This marked the second time that he had been in the Rocky Mountains, but it certainly wouldn’t be his last. De Smet was an adventurous priest, one more apt to go out and explore than sit behind a desk all day.
And explore he did. Over the next several years he’d leave the Rocky Mountains and his beloved mission and return again. He’d head all the way to the Columbia River and then back east.
He’d sail to Europe nineteen times and come back once around Cape Horn to land directly in Oregon. But on September 24, 1841, all he wanted to do was rest for a few days.
Getting Things Underway
The Flathead, Iroquois, and neighboring Nez Pearce all took an active interest in ensuring that the men were as comfortable as could be, the better for them to begin carrying out their task, which was to begin the work of saving souls.
The Jesuits felt that nothing would accomplish or accommodate that more than a chapel which could hold every Indian of the tribe. Even with winter setting in they accomplished the task, constructing a two-gallery cottonwood log chapel measuring 25x33 feet.
The Hudson Bay Company was operating at Fort Colville, about 300 miles to the northwest. The fort had been constructed on the edge of Kettle Falls in 1825 and served as on of the main bases of operation for the company.
There was still time in the season so Father Pierre De Smet set out for supplies, and he did just that on October 28th. The group stopped for a rest on November 7th at Lake Pend d’Oreille, where they met up with a Flathead Indian bearing letters from Fort Vancouver, inviting De Smet to attend there as soon as he was able.
To Fort Vancouver and the Hudson’s Bay Company
The group secured the seeds they wanted for planting, but were unable to obtain any livestock. De Smet’s discouragement was no doubt dispelled when he received an extra package of foodstuffs containing such rare goods a sugar, coffee, chocolate, and ham.
The group turned about and followed the same course back, reaching St. Mary’s on December 8th, just before winter set in. They had secured the necessary winter supplies of oats, vegetables, wheat, and perhaps most importantly, the seeds for the next year’s crops.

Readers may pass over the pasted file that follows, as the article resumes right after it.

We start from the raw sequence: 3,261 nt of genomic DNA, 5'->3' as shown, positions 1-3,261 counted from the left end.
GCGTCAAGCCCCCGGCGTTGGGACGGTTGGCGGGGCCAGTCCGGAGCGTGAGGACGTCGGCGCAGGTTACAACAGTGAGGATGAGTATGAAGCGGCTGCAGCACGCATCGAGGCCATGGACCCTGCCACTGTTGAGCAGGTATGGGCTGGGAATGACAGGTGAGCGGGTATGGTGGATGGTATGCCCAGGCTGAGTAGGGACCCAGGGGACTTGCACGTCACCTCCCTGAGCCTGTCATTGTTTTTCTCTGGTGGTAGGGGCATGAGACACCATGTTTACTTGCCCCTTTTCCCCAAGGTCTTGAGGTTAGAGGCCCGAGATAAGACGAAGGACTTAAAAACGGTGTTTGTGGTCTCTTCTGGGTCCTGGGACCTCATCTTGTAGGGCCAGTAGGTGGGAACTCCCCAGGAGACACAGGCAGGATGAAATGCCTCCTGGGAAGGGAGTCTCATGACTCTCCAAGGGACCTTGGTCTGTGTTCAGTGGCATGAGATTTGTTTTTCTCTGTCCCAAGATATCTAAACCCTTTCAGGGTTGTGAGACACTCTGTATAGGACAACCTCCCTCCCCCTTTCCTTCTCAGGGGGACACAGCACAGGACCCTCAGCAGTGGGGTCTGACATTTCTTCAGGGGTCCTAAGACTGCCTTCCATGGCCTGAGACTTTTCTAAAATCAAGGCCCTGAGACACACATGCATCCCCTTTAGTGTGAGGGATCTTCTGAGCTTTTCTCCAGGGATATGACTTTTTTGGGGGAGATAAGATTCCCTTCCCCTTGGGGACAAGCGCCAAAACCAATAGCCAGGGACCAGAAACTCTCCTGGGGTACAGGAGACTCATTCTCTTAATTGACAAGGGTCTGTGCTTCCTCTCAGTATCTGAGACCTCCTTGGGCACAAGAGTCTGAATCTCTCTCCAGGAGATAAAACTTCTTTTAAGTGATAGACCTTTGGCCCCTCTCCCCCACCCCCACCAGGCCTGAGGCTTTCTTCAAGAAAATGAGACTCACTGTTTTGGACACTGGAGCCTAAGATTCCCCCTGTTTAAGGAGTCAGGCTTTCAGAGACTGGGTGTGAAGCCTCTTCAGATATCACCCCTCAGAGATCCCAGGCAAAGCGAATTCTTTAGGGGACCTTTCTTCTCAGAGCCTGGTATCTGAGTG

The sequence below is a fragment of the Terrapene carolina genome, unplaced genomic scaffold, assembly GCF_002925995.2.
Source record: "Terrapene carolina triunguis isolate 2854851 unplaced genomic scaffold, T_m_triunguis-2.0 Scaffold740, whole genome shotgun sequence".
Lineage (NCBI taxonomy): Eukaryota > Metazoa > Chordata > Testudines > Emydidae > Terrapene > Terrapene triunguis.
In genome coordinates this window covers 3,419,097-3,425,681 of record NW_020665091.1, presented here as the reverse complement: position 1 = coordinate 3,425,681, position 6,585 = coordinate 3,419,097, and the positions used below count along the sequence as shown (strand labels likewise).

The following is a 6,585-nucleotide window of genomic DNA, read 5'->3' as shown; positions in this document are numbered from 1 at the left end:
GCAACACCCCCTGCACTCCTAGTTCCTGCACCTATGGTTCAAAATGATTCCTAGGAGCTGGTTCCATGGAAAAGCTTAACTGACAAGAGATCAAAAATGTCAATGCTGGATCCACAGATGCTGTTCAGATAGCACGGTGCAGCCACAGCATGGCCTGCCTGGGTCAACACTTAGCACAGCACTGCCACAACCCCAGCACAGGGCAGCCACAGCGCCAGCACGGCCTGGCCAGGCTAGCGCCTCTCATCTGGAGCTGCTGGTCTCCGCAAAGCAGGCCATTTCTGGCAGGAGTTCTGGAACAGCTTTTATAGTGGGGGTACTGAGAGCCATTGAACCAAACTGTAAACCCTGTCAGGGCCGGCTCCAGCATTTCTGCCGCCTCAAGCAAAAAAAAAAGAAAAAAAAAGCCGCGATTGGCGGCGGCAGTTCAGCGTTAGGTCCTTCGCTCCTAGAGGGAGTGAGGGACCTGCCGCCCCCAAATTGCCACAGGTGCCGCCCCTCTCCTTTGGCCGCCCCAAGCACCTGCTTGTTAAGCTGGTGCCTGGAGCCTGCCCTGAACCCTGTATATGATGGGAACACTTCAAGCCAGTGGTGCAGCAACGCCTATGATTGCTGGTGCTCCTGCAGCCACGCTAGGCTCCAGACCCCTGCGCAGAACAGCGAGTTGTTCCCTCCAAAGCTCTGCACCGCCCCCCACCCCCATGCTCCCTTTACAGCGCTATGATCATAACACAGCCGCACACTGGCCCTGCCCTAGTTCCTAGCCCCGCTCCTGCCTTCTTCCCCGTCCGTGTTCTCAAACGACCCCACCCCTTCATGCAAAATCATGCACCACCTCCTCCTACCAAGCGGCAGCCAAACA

Things had changes substantially in the forty-two days that De Smet had been away. A large palisade completely enclosed the now-noticeable village, made up of more than 3,000 large wooden stakes.
Fields were already fenced off for next year’s planting, and several buildings now stood where none had before. And to cap the year off Chief Big Face died, his dream of having “Black Robes” come to his people finally fulfilled.
Baumler, Ellen. Montana Moments: History on the Go. Montana Historical Society Press: Helena, 2010. p 125.
Carriker, Robert C. Father Peter John De Smet: Jesuit in the West. University of Oklahoma Press: Norman, 1995. p 31-64.
“History of St. Mary’s.” Historic St. Mary’s Mission & Museum. Web. Retrieved 7 June 2013 from Stmarysmission.org: http://www.saintmarysmission.org/history.html
Malone, Michael Peter; Roeder, Richard B.; Lang, William L. Montana: A History of Two Centuries. The University of Washington Press, 1976. p 62-3.
McLynne, Frank. Wagons West: The Epic Story of America’s Overland Trails. Random House: London, 2002. p 58-78.
"Pierre Jean De Smet." Encyclopedia of World Biography. 2004. Retrieved June 07, 2013 from Encyclopedia.com: http://www.encyclopedia.com/doc/1G2-3404701747.html
Toole, K. Ross. Montana: An Uncommon Land. University of Oklahoma Press: Norman, 1959. p 57-61.